Targeted wage subsidy programme needed to curb further retrenchments

MEF asking for the govt to extend the WSP to at least year-end and for the amount to be increased

by NUR HANANI AZMAN / pic by BLOOMBERG

A SPECIFIC scheme that offers financial assistance targeted at specific sectors is the best solution to replace the wage subsidy programme (WSP) in order to avoid more job cuts during the economic recovery period.

Pan Malaysia Bus Operators Association president Datuk Mohamad Ashfar Ali said the targeted WSP could be implemented similar to the government’s decision to introduce targeted extension for the moratorium on bank loans.

Mohamad Ashfar said such a scheme could save a lot of jobs in various sectors. He said the transportation business, especially express bus operators, is among the industries still experiencing the devastating financial effects of the Covid-19 pandemic due to severely low fare collection.

The government, on June 5, extended the WSP worth RM5 billion for another three months to promote employee retention and reduce layoffs. Applications for the extended WSP will close on Sept 30.

“Although bus operators are allowed to carry full capacity of passengers since June, we only recorded 30% of capacity during weekdays and maximum 50% on weekends.

“Some busses are not operating at all, especially for the Johor Baru-Singapore route. Some of them are even stranded in Singapore with flat batteries and tyres, as well as broken engines,” he told The Malaysian Reserve (TMR).

Mohamad Ashfar said since the Recovery Movement Control Order (RMCO) was announced, there has been a minimal increase in passengers using express buses as people are only travelling for urgent matters or for work.

“With a low capacity on top of a high operating cost including electricity and workers, we really hope the government could extend the WSP for a longer period.”

The earlier three-month programme under the Prihatin Rakyat economic stimulus package saved some 2.4 million jobs as announced on June 24.

The WSP is a financial aid paid to employers for every local employee earning RM4,000 and below for a period of three months, and each company can claim for up to 200 workers.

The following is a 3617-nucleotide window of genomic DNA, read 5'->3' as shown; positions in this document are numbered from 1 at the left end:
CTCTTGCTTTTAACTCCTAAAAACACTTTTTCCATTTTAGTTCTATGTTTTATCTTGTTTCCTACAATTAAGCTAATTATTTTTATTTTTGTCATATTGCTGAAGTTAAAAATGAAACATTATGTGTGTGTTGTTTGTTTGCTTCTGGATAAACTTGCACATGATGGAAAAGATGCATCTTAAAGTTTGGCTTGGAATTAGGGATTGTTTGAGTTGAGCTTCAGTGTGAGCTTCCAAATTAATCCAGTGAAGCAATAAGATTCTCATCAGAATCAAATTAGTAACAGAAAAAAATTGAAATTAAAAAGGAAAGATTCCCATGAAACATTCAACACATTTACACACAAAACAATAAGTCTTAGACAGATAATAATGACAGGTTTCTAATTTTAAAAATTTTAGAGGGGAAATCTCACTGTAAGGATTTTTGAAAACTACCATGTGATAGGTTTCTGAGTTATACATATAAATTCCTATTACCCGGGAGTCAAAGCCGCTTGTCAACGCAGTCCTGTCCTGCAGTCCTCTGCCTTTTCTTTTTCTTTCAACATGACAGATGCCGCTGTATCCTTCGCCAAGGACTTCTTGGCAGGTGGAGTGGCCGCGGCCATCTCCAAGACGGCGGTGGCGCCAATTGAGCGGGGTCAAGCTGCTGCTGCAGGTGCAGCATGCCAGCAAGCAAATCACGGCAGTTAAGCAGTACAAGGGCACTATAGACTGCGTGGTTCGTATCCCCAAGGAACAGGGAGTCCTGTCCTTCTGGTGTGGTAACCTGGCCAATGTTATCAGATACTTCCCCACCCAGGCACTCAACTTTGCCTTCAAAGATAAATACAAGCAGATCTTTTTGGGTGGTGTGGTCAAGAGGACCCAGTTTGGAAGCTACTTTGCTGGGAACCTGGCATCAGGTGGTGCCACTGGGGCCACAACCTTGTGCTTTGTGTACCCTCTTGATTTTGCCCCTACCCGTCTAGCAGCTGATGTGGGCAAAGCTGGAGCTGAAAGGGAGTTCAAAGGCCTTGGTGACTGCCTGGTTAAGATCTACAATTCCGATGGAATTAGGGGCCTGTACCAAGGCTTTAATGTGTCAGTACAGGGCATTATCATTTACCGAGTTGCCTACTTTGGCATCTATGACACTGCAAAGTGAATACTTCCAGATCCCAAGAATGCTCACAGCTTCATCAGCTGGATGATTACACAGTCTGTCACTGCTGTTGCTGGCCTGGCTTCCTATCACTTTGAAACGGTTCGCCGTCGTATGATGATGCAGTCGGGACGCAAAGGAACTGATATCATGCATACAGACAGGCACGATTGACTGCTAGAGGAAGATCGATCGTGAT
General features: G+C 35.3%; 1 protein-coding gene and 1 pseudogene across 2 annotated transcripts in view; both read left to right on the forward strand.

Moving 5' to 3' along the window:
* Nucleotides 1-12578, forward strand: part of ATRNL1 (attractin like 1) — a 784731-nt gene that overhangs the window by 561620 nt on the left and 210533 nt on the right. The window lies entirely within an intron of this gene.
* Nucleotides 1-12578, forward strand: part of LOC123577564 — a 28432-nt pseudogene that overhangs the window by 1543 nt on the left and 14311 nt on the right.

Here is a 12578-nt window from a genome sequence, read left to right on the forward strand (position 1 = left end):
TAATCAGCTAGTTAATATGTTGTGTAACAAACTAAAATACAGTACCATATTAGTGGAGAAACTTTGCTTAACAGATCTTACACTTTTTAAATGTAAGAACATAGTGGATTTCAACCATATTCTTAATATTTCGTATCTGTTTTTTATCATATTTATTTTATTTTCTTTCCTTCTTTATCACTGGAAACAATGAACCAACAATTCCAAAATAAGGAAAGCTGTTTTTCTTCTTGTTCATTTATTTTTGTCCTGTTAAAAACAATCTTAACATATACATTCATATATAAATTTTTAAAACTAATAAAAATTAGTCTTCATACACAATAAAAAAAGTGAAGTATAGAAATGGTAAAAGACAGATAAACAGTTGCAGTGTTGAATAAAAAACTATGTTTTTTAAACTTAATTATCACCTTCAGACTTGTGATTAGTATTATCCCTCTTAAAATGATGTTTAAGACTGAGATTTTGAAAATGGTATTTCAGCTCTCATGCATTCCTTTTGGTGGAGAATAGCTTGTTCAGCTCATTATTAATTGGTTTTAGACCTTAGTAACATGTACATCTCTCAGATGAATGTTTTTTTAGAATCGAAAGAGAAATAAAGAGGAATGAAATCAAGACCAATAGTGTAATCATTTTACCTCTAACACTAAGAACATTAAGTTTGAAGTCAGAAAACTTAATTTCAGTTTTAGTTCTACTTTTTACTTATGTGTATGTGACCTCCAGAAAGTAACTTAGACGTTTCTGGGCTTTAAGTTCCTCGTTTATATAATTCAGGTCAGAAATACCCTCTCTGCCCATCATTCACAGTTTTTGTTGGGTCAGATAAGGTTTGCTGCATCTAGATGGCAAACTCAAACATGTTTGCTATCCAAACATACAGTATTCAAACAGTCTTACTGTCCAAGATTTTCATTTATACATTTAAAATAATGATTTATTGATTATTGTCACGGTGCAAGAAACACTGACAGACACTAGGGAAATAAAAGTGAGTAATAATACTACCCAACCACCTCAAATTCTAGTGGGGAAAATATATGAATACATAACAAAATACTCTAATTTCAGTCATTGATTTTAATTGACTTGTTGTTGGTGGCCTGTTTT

Malaysia Footwear Manufacturers Association president Rachel Foo said any relief is important for all sectors now as they are not experiencing the V-shaped rebound as expected.

She said the global pandemic is relentless and it has affected the export market, especially for non-essential items.

“Therefore, yes, the government should extend the WSP. Many manufacturers are not able to operate full force due to short orders. We see some increase in sales. However, the orders are still very far from the usual.

“With the tight cashflow that most manufacturers are facing, we will not be surprised if more (people) are retrenched from October onwards,” she told TMR.

She said the sales for footwear has picked up compared to during the MCO and Conditional MCO, but sales as reported by a majority of retailers have dropped around 30% to 50% compared to last year.

Malaysian Employers Federation (MEF) ED Datuk Shamsuddin Bardan said the WSP did assist in slowing down the rate of retrenchments.

He said one of the conditions attached to WSP is for employers not to retrench employees during the WSP period and three months after the scheme is implemented.

He said the MEF also suggested for the government to extend the WSP to at least the end of the year and for the amount to be increased.

“The current WSP is about 12% of the monthly wages bill in the formal private sector. Singapore had given up to 70% of wages subsidy, while the UK had given 80%.

“If it is not extended, we can see more retrenchment especially after December 2020. By that time, employers that received the WSP are no longer restricted from carrying out retrenchments,” told TMR.

Human Resources Minister Datuk Seri M Saravanan recently said the retrenchment figure could hit the one million mark by end-September.

The Malaysian Trades Union Congress secretary general J Solomon said the projection will become a reality if the WSP is not extended.

He said many employers are simply ready to use any excuse to retrench workers and ending the WSP will give them the fodder to do exactly that. Without the extension, Solomon said workers are even more vulnerable to unscrupulous employers.

“To ensure that employers would play ball and provide job security, we urge the government to not only extend the WSP, but also implement the Emergency Employment Regulations (EER) which prohibit employers from retrenching workers for a specific period of time.

“This will ensure job security and preserve the workers’ livelihood,” he told TMR.

Solomon said many employers are expected to take the easy way out by retrenching more workers once the WSP runs it course.

“As the domestic and global economies are still struggling and a vaccine is yet on the horizon, the government should consider extending the WSP for another six months on provision that it introduces EER to safeguard jobs and ensure there are no more retrenchments.

“Periodic checks should also be done on companies benefitting from the WSP to ensure there is no exploitation of employees.”